LITERACY, OCCUPATIONAL STATUS
Relationships among "intelligence," "aptitude," and "achievement" test scores, such as literacy tests, and occupational status have been repeatedly studied over the last seventy-five years. The data presented in Figure 89 illustrate the trends in such studies. The upper part of the figure shows data from World War I in which "intelligence" and occupational status was studied. The tests used to measure "intelligence" were the Army Alpha and Beta tests discussed in Part 1 of this Compendium.
The bottom part of Figure 89 shows data from the 1986 survey of young adult literacy skills ( see pages 99 through 112 of this Compendium) relating "literacy" to occupational status. The trends for 1917 and 1986 are similar: whether one calls the tests measures of "intelligence" or of "literacy," laborers tend to perform more poorly than sales or clerical workers who, in turn, perform more poorly than technical and professional workers.
Figure 90 presents data from the 1986 study of the literacy skills of young adults in relation to the number of jobs that are projected to be available in the year 2000. It shows that there are large differences in the percentages of Whites, Hispanics and Blacks who possess literacy skills at or above the level of the typical clerical worker in the young adult population.
Figure 91 shows relationships of years of education and ethnicity to proficiency on each of the three literacy scales of the 1986 young adult literacy survey. A disturbing finding is that the average proficiency on each of the three literacy scales of Black college educated young adults is slightly below that of White high school graduates. More important, however, is the finding that the average Black college graduate possesses proficiency in literacy below the average proficiency of young adult clerical workers. This is true across all three literacy scales. Together, the data of Figures 90 and 91 suggest that Blacks, including college graduates, will find it difficult to compete with Whites and Hispanics for managerial, technical and professional jobs in the foreseeable future.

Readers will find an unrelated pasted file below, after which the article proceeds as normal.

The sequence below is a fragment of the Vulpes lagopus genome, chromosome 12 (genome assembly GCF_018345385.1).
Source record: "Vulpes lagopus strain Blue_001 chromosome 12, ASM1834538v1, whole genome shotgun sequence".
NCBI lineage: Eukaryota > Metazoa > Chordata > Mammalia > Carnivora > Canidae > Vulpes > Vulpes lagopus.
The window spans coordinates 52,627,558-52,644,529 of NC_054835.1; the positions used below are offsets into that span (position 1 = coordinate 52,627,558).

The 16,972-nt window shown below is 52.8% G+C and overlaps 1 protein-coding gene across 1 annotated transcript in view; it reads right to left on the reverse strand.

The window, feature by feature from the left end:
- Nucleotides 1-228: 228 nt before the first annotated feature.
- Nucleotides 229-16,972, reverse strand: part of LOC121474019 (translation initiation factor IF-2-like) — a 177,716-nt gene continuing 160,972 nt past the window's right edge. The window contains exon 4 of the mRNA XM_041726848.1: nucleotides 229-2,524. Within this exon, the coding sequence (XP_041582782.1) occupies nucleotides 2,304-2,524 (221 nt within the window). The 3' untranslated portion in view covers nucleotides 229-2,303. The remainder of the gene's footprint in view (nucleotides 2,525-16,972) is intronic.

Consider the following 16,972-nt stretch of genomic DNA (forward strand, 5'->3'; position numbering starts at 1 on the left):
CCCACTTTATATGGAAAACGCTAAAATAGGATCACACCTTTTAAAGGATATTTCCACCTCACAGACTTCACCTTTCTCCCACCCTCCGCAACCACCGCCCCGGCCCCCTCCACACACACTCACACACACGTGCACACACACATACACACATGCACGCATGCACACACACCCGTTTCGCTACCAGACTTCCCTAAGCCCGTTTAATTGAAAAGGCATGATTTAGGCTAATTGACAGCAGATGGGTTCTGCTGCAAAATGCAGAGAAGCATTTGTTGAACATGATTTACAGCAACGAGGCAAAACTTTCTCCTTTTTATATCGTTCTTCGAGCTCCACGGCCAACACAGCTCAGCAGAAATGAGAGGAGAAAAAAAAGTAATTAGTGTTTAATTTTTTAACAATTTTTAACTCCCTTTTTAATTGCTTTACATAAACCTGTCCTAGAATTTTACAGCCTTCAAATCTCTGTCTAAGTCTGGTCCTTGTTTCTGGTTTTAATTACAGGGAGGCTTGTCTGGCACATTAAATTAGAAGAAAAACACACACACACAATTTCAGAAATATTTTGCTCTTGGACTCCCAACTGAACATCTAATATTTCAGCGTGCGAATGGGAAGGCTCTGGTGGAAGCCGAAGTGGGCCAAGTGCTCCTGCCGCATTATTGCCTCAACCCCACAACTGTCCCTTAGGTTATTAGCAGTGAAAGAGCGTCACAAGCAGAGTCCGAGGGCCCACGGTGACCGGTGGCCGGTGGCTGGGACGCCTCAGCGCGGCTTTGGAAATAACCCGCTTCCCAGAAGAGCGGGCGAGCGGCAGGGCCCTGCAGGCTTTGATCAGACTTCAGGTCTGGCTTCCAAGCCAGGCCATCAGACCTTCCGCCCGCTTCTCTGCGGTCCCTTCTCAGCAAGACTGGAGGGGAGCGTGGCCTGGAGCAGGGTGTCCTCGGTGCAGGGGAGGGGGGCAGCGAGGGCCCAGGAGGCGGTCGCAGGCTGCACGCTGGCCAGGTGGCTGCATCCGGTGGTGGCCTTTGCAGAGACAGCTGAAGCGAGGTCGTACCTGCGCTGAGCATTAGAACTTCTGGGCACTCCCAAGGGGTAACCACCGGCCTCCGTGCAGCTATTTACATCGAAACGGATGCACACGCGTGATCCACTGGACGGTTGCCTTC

Literacy, Job Knowledge and Performance
While there are repeated studies of education, intelligence, aptitude, and achievement and occupational status, there are very few sources of information regarding the relationship of literacy to actual job knowledge and job performance. Figure 92 presents data from military studies showing relationships among reading, job knowledge and job performance. In this work, a commercially available, standardized reading test was used to measure reading skill levels expressed in "reading grade levels." For instance, a reading level of 6.5 means that a person has scored on the reading test like the typical child in the 5th month of the 6th grade.
Job Knowledge tests were paper-and-pencil, multiple- choice tests of job knowledge that supervisors and job incumbents said was essential knowledge for performing the job. Job Performance tests were actual job tasks that were performed in a "hands-on" manner. For instance, Cooks cooked scrambled eggs and other things, Supply Specialists filled-out supply orders, automobile Repairman repaired bleeding brakes and performed other repairs to broken vehicles, and so forth.
Figure 92 shows that reading is related to both Job Knowledge and Job Performance test performance. For instance, in the Supply Specialists job, on the hands-on, Job Performance test, 66% of workers with reading skills in the 4-5.5 level performed in the bottom quarter of performers. On the other hand, 56% of workers with reading skills at the 11-14.5 grade levels were in the top 25% of job performers. These figures show that, even though correlation coefficients may be low (ranging from .26 for Repairman to .40 for Supply Specialists on the hands on, job sample tests; and from .40 for Supply Specialists to .57 for Armor Crewman), the quarter distributions reveal considerable relationships of reading to job proficiency, particularly at the lowest and highest levels of reading.
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